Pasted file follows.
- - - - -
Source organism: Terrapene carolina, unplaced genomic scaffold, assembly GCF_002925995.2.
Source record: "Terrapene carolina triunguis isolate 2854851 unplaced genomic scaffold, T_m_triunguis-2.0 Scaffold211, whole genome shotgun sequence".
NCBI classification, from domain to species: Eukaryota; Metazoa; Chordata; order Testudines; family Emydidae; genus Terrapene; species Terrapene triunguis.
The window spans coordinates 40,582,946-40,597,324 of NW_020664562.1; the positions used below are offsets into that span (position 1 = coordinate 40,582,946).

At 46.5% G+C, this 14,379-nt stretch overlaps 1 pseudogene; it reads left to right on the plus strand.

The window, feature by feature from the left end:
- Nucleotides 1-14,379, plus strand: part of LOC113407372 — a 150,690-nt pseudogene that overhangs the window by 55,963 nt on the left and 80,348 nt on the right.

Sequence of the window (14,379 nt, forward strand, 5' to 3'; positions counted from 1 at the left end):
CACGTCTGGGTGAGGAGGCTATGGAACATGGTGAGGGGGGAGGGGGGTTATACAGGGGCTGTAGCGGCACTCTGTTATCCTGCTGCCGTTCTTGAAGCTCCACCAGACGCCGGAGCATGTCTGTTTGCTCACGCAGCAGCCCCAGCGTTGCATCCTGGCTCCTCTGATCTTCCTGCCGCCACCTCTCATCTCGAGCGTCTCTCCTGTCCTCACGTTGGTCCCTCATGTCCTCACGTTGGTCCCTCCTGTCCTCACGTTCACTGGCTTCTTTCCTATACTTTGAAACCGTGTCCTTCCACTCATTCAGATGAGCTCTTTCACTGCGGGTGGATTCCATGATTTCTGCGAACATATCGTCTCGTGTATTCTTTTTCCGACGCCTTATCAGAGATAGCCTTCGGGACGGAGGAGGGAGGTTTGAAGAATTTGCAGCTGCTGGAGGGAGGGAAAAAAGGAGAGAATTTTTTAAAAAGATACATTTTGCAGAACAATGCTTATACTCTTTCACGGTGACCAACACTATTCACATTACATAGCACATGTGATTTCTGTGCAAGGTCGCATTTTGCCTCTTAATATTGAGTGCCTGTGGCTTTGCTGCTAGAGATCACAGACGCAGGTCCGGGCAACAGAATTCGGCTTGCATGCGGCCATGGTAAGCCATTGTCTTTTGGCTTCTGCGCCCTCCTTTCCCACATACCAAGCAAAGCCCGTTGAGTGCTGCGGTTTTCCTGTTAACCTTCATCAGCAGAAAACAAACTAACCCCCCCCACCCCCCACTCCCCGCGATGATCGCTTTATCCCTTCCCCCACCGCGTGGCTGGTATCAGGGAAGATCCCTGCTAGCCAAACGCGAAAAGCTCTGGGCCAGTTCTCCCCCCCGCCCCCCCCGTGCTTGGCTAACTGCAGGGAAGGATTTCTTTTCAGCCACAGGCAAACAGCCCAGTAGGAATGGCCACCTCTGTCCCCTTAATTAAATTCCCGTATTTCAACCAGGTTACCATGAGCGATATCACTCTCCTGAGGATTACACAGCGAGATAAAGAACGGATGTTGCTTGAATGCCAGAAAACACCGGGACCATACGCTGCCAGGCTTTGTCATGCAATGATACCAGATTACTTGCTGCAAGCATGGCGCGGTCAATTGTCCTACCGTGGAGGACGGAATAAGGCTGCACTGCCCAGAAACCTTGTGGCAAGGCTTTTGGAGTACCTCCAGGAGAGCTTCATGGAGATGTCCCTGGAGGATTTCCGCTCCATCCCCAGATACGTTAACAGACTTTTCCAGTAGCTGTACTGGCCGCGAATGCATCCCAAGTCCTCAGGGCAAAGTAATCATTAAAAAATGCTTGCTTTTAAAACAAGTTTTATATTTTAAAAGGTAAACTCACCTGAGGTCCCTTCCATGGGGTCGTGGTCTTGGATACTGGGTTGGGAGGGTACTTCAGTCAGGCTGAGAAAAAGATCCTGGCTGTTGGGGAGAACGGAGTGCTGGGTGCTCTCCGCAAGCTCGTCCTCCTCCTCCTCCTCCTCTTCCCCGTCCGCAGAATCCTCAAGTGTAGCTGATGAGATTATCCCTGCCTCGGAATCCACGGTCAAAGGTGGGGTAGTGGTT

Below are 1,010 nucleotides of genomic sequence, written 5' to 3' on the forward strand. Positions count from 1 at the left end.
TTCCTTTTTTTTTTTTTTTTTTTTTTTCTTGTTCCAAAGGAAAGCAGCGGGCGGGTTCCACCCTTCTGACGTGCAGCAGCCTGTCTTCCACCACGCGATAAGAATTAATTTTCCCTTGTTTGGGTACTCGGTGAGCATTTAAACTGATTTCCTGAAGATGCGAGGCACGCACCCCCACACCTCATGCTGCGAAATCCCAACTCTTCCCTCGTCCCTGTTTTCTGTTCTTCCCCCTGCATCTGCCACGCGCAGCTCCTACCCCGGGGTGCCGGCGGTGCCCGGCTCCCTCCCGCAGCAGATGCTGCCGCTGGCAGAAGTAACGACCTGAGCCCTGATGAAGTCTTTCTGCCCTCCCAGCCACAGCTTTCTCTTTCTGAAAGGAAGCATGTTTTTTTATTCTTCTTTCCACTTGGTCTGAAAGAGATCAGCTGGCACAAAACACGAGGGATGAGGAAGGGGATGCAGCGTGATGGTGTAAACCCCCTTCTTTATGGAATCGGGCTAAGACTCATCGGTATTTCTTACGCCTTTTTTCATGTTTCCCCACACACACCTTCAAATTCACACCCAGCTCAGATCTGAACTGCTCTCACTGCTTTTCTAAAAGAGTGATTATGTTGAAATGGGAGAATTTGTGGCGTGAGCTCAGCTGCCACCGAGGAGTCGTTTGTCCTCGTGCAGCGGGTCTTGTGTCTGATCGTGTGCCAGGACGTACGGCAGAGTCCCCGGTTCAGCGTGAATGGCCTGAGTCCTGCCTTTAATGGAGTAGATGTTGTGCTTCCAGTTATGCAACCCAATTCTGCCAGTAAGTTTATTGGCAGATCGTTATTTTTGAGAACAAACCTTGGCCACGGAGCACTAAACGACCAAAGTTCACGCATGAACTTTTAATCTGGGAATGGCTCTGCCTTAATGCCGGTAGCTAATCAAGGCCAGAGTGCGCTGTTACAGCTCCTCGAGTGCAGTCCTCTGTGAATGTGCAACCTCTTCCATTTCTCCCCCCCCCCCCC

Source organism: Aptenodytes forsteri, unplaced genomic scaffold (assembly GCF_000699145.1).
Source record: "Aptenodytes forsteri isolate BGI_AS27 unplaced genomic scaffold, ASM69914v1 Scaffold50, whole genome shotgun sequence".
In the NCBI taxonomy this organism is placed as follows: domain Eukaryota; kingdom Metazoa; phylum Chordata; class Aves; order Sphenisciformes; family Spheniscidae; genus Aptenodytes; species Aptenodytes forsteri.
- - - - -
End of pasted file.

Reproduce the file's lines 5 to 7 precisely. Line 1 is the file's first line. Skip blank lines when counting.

At 46.5% G+C, this 14,379-nt stretch overlaps 1 pseudogene; it reads left to right on the plus strand.

The window, feature by feature from the left end:
- Nucleotides 1-14,379, plus strand: part of LOC113407372 — a 150,690-nt pseudogene that overhangs the window by 55,963 nt on the left and 80,348 nt on the right.